If you insist on using a seven-strand wire leader, all is not lost. I shy away from these because of the amount of parts involved, but they can be effective. If you use multi-strand wire, use only two sleeves, one on each end, and make your loops very small. You can use the epoxy trick with the seven-strand too, but you have to make a double overhand loop instead of a single loop. When using seven-strand, stick to small diameter sizes, 27-pound or—at the heaviest! 36-pound, and use A-1 sleeves for your crimps.

Whether you use single- or multi-strand wire, it’s better to make a loop as I’ve already described. If you must put a ring on, however, then use the smallest welded rings you can find. Important tip: Welded rings are made of round wire and won’t cut small diameter monofilament. Stamped rings are a no-no, as they have sharp edges and will bite and cut your fluoro or mono at the knot.

Sometimes you will hook a fish and when you get your leader back it looks like it got a perm, all twisted and curled up like a watch spring.

Curly wire, no bueno.


You can still use these leaders, but—very important!—you have to straighten them as best you can first. Curled up wire leaders don’t catch fish and they don’t straighten when they get in the water. The commercial tools available on the market work well enough to straighten bent wire, but for me it works best if I just go and tie a new leader on. That way I know my leader is laying out there in the water nice and straight, and I don’t have any unseen kinks or chafes on it that could cost me the next fish I hook.

This brings us to the all-important question of “do I set the hook or just keep winding when I get bit?” This tends to be a real controversy for wahoo fishermen. Of course, if you’re fishing a jig the answer is easy: you keep winding all the way to the boat once you are bit. But some bait fishermen wonder if they need to set the hook, especially since a wahoo’s jaws are so very bony. The simple answer? No, you don’t. Even though you’ll be using a J-hook, you should “set” the hook as if it was a a circle hook…and that means not setting the hook at all.

When you get bit, put your reel into gear and start turning the handle. Just reel and reel and don’t stop. When the line comes tight and starts coming off your reel, against the drag, you’ve got the fish…and chances are you’ve got it hooked in the corner of the jaw, just as if you were fishing a circle hook. Remember, just like jig fishing, keep turning that handle. Make sure the line is tight and the fish is pulling drag before you go for the rod belt. You have to stay in contact with the fish—especially with wahoo!—you need to keep your line tight in case it makes a run back at you or up the side of the boat.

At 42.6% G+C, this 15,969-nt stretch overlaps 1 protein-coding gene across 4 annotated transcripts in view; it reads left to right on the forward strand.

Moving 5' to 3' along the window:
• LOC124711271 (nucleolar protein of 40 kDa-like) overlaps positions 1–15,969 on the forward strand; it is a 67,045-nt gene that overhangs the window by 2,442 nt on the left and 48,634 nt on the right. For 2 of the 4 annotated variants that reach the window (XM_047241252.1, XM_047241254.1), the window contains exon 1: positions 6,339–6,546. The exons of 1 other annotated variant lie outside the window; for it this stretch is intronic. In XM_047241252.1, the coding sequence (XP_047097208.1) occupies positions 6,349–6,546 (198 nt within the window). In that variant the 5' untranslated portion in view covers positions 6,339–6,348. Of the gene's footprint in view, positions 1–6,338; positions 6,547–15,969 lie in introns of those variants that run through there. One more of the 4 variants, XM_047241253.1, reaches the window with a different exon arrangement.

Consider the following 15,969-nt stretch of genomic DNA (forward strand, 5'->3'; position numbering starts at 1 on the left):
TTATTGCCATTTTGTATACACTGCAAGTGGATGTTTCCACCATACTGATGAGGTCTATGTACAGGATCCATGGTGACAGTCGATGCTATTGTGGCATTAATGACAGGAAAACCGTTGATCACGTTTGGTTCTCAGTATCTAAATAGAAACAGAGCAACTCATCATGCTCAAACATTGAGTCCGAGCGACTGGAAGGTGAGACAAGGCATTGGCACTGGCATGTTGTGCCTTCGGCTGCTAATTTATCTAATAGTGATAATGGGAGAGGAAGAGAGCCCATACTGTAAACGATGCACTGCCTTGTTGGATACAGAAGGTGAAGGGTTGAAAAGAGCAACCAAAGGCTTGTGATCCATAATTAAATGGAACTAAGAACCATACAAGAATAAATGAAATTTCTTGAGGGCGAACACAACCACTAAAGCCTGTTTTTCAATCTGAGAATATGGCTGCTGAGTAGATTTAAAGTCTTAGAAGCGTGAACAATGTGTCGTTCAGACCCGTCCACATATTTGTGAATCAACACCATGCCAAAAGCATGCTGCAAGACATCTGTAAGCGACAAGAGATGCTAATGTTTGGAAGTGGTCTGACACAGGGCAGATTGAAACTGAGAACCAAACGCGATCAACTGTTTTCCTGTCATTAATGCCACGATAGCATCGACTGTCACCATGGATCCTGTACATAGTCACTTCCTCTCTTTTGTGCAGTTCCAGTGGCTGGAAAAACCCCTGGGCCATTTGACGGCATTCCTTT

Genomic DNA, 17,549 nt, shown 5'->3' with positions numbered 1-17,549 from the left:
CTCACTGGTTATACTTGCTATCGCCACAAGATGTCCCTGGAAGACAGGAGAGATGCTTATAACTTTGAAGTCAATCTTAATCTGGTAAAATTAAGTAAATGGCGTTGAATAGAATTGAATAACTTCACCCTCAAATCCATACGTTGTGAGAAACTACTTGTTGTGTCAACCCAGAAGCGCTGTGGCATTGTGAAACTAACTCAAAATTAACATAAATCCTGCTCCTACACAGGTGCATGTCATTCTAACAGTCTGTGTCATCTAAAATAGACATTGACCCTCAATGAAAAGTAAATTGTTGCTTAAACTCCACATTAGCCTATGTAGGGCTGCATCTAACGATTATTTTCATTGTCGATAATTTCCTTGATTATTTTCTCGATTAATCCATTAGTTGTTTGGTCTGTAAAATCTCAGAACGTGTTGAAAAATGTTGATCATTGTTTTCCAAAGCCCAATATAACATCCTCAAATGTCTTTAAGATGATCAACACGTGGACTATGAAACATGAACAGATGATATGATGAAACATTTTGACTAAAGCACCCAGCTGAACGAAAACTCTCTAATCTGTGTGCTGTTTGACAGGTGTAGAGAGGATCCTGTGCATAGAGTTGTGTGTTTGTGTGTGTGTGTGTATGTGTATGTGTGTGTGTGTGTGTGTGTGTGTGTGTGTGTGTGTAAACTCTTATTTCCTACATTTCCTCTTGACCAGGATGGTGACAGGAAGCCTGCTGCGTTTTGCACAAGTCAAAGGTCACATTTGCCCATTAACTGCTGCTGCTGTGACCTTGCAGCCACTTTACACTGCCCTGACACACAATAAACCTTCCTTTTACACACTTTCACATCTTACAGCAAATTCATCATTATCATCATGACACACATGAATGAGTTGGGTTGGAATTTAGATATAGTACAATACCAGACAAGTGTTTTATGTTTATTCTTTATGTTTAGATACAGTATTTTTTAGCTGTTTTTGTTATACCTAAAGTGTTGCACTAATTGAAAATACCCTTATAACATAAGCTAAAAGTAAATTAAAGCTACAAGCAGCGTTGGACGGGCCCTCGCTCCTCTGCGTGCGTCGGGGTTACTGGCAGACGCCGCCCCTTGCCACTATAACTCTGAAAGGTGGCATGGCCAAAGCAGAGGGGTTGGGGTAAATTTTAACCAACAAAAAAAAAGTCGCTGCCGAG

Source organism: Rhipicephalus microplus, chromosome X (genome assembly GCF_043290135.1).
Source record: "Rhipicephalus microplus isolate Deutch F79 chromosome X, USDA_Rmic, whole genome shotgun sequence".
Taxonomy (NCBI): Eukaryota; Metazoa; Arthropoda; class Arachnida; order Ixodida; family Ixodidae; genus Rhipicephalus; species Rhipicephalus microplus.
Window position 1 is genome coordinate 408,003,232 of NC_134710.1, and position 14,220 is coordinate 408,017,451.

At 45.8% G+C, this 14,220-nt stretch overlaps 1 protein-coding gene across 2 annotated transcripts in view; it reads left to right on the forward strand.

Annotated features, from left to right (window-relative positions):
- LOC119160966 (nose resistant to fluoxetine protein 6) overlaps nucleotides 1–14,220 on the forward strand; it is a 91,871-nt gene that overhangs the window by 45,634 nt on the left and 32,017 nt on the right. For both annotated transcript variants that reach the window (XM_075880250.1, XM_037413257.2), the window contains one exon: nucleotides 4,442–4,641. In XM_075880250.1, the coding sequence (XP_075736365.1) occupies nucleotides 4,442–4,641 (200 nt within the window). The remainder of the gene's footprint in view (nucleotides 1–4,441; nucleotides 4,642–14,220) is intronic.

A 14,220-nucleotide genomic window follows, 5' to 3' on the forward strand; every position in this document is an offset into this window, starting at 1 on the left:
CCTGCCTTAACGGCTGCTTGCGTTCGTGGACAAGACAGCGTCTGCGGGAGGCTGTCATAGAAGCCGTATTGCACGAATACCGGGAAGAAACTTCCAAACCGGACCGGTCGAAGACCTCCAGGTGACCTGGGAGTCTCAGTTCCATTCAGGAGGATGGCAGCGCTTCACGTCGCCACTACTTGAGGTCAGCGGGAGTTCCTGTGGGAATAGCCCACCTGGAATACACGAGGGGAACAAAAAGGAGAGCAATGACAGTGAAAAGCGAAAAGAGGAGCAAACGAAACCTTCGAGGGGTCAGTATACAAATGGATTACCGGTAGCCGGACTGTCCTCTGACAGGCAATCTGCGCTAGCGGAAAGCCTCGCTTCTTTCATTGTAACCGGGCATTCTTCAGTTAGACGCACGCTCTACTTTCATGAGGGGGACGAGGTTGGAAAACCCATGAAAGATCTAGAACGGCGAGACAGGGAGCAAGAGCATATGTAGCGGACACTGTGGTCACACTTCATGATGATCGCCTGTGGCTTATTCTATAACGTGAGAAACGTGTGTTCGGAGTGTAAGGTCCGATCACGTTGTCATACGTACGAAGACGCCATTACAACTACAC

When you fish light line and a wire bait leader, be ready to make a sprint the moment you hook a wahoo. These fish just take off as soon as they feel the hook, and you have to get on your horse and move with them! All those stories you’ve heard about cut anchor lines and shearing off hooked fish? They’re all true. Small diameter mono or super braid will slice through a nylon anchor line like a hot knife through butter. Really! I have seen wahoo hooked and immediately take off in a circle around the boat, cutting off five big tuna in a single pass. Be mindful, be careful, never underestimate a freshly hooked wahoo! They are the fastest game fish in the ocean. The good news is that, unlike tuna, they don’t have a great deal of stamina, and can be landed on light gear if you make the right preparations.

Thus far we have mainly been discussing fishing for wahoo off the anchor. Pressured wahoo quickly become resistant to the big trolled Maraders and big Catchy bombs. Again if you downsize, your trolling approach can bring you more bites than your trolling neighbor. The popular small trolling lures to draw strikes from skittish wahoo are:

  1. Braid Runners, Braid Little Speedies, and Braid Speedsters
  2. 2.Yo-Zuri Bonito Plug(smallest size),
  3. 3.medium Cow Bells (not the three pounder)Medium Catchy Spinner bombs

All of these should be rigged with smaller wire such as 190 pound seven-strand or 49-strand.


Fishing with chunks can be a great way to catch wahoo while sitting on the anchor. Wahoo relish an easy meal, and frequently appear in the chunk line if it has been sustained throughout the day. Don’t be afraid to go over to the chunk bucket and pin on a chunk on your wahoo set up (hopefully a cow tuna doesn’t seize your offering and peel off all of your line on your light tackle!). I can vividly remember a story coming from Mike (Herb) Keating, owner of the Spirit of Adventure. During a trip to an upper spot on the ridge he came across a real wad of wahoo, a big school, but after a couple of days of trolling over the top of them they quit biting the trolled lures. So he put the anchor down, caught a enough purple skipjack for bait, cut those up into chunks and proceeded to catch wahoo through remainder of his trip.

One trick that could be considered chunk fishing is to cut a sardine in half, pin one half onto your hook and throw the other half into the water. Cast your hooked piece near where you tossed the first piece and let it sink out. When wahoo feed, they cut their prey in half (or in pieces), eat one of the pieces as they fly by, then circle back around and mop up the just created chunks. The two-piece sardine trick simulates a just bitten sardine. I find it a cool trick, and more importantly, does work.

Hopefully this article opens the eyes of anglers to new and different options for targeting wahoo, rather than simply the standard run and gun type of wahoo fishing. These fish are the true rockets of the blue water, and can be caught with many different techniques. Knowing new ways to fish for them can be less taxing on your physical being…and more importantly, can help you catch more of them, even when other anglers on the boat remain frustrated.

Big Fish Happen,

Bruce A. Smith